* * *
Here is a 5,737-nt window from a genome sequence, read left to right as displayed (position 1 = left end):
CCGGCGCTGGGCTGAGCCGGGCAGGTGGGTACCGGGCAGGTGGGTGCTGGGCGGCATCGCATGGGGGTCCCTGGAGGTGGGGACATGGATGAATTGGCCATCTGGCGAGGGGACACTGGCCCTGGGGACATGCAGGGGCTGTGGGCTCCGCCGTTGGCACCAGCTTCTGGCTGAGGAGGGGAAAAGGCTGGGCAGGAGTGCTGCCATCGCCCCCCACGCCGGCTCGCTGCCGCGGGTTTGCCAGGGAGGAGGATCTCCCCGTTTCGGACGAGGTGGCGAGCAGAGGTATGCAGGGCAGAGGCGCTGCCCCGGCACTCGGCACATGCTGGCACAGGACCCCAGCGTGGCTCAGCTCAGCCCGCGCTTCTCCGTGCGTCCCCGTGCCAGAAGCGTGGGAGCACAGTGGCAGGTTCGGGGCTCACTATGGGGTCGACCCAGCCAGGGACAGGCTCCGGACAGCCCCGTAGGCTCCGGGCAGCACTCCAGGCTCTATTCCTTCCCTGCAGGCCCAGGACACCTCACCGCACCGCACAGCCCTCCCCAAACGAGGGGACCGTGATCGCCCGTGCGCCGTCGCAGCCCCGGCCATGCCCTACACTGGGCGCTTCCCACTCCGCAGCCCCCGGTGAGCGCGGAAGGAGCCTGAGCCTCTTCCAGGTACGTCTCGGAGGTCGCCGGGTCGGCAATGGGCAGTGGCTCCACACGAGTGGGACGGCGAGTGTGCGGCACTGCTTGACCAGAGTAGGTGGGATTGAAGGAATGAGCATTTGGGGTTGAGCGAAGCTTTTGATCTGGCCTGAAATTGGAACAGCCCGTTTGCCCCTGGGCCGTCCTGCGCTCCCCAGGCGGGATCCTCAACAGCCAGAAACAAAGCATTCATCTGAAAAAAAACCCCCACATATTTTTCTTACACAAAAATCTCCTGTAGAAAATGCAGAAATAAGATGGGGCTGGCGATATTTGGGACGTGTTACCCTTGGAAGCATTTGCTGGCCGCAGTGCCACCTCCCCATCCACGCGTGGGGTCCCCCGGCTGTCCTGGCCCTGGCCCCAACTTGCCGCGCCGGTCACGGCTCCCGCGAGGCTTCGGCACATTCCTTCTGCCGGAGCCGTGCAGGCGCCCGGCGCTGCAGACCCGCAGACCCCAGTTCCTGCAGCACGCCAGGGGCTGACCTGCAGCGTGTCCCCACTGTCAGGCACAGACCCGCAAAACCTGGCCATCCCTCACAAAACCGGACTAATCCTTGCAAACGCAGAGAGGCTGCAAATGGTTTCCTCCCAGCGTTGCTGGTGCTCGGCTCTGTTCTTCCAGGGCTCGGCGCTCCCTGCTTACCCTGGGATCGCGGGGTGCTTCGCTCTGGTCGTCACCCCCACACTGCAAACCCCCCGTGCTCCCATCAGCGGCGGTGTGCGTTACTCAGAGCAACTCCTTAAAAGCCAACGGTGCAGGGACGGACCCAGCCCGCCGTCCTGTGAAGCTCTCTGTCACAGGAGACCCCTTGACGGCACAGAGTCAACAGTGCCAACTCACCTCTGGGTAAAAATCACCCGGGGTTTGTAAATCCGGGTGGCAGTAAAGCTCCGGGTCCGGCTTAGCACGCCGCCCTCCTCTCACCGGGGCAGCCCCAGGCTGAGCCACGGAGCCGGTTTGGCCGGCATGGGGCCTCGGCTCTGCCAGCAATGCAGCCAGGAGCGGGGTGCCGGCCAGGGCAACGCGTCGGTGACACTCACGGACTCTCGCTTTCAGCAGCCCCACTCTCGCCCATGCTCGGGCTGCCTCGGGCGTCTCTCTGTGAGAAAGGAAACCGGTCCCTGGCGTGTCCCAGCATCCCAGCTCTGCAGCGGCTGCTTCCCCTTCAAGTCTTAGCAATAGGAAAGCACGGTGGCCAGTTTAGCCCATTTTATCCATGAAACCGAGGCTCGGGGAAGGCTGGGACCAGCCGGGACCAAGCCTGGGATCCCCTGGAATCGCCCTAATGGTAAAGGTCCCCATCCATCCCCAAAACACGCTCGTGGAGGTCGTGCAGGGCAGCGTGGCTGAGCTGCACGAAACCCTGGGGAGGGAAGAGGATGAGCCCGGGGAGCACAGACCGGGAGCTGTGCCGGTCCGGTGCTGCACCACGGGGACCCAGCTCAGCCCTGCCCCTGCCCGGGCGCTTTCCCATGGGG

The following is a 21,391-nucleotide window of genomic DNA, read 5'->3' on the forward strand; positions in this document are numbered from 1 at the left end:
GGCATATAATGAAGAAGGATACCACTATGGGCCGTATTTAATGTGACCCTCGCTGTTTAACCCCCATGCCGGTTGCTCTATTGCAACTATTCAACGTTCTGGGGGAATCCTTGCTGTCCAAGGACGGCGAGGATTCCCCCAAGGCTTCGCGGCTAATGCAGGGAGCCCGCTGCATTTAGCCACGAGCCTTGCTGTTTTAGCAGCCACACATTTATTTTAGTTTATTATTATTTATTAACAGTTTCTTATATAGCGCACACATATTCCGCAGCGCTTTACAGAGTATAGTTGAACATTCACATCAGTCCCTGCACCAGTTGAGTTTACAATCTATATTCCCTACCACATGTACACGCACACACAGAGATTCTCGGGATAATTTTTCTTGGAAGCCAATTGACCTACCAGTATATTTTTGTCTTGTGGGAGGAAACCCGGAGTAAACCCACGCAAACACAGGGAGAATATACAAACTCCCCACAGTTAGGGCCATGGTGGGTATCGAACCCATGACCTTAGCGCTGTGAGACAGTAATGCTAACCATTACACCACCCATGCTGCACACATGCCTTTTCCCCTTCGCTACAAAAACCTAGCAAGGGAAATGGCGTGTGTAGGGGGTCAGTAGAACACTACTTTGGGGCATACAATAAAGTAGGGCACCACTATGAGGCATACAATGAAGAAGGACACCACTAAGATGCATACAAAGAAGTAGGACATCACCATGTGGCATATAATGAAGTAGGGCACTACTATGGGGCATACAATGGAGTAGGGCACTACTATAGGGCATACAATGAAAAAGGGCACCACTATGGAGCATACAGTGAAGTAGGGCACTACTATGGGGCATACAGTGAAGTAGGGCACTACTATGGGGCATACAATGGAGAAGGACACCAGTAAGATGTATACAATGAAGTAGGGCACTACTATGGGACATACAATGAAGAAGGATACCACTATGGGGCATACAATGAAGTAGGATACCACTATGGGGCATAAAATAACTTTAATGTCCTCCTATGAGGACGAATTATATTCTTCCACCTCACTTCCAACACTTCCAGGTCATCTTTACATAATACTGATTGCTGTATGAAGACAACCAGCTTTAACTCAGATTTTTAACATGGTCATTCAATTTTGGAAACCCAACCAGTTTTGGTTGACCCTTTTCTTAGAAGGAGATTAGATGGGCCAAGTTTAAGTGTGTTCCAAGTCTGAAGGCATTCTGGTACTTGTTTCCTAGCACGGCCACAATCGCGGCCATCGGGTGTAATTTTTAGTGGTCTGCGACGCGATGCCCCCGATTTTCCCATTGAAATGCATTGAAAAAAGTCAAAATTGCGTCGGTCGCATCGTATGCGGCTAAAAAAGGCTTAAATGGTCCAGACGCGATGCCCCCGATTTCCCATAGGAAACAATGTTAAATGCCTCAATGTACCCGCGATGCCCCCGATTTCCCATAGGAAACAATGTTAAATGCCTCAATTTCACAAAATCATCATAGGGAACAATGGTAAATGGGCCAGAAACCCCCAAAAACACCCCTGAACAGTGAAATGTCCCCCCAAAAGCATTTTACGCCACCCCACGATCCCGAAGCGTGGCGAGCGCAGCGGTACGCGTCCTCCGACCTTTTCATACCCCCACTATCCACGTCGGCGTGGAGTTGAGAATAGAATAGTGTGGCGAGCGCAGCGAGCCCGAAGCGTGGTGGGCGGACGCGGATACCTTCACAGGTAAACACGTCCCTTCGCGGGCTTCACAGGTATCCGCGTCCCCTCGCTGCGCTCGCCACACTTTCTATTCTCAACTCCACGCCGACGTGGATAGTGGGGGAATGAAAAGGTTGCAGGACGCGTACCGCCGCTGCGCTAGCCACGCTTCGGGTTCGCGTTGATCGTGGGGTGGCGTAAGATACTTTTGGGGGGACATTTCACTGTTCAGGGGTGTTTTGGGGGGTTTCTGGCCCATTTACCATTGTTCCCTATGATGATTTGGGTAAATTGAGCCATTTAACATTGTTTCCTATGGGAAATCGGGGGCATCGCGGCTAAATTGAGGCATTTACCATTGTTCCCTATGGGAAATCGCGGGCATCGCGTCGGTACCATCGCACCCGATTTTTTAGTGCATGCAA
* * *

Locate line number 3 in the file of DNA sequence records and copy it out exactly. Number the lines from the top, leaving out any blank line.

The following is a 21,391-nucleotide window of genomic DNA, read 5'->3' on the forward strand; positions in this document are numbered from 1 at the left end: